BY JANIE ROSMAN
Lorraine Fleischman enjoys helping those in need by being a CASA (Court Appointed Special Advocate) with Mental Health Association of Rockland County.
One of 7500 volunteers nationwide, she’s trained to work with children who are the subject of court cases related to abuse and neglect.
“I feel it’s a wonderful organization,” the Nanuet resident said. “The reason I do it is because it helps a child get out of a terrible situation and become a meaningful member of society.”
The court appoints a child advocate, a CASA, to see how the youngster, who may or may not be in foster care or living at home, is going. “CASAs report to a judge, and decisions about the child are made with the help of a CASA input,” Fleischman said.
“CASAs write reports to Family Court judges and also make recommendations to the court based on the child’s best interests,” MHA’s CASA Program Coordinator Stephanie Fox, J.D., said. Their input helps the court make decisions on the child’s behalf concerning school issues, home studies or whatever the judge feels is needed.
Many years ago Fleischman saw something about CASA on “Dr. Phil” that left an impression, and she completed the required 30 hours of training two years ago. “This was for me, and volunteering sounded positive,” she said. “I’m close to retirement and wanted to do meaningful work.”
A mother of two grown children, she works in the corporate world and for the past year accepted assignments for MHA Rockland. “My first case was simple, more time-oriented than involvement,” she said. No sooner was it completed than she was called to be a child advocate.”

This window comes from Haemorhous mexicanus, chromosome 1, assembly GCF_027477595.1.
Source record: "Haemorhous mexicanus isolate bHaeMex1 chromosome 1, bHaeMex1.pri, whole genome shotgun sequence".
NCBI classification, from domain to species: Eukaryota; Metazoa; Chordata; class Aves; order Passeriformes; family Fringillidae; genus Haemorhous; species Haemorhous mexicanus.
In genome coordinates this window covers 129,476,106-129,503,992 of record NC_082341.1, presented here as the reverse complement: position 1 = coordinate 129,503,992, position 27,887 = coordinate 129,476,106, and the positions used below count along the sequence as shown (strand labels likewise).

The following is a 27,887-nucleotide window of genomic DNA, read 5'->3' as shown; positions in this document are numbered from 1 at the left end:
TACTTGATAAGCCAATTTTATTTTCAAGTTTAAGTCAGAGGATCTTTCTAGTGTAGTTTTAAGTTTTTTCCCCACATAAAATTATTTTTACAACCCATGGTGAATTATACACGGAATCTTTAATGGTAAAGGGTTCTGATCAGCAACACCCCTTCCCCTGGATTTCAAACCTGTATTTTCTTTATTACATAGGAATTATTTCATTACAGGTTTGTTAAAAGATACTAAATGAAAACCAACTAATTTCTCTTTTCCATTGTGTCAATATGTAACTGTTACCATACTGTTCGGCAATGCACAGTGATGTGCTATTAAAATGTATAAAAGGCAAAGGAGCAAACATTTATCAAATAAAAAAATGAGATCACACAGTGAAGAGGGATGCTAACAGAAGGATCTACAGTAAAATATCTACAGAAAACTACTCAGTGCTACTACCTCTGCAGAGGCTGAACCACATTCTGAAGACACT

Part of a nationwide organization of 955 programs and 75,000 volunteers, CASA of Rockland County — part of the nationwide CASA organization of 955 programs and 75,000 volunteers — began in 1987 and operated independently for 26 years until it became part of MHA Rockland in 2013.
“Lorraine is a compassionate, dedicated volunteer who has made a true difference in the lives of the children for whom she has advocated,” Fox said. “She has been a kind, consistent adult presence whose work is greatly valued by both MHA and the children and families she serves.”
Fleischman said there are no words for the thank-yous she receives from people she helps and for invitations to visit their homes after her CASA duties with them end.
“It’s gratifying to get thank-yous from people and to know I’m welcome in their homes any time,” she said. The only recognition she seeks is the satisfaction that she’s making a difference in someone’s life. “Maybe a child will get an opportunity to become a productive member of society, and it will give them the chance to succeed.”
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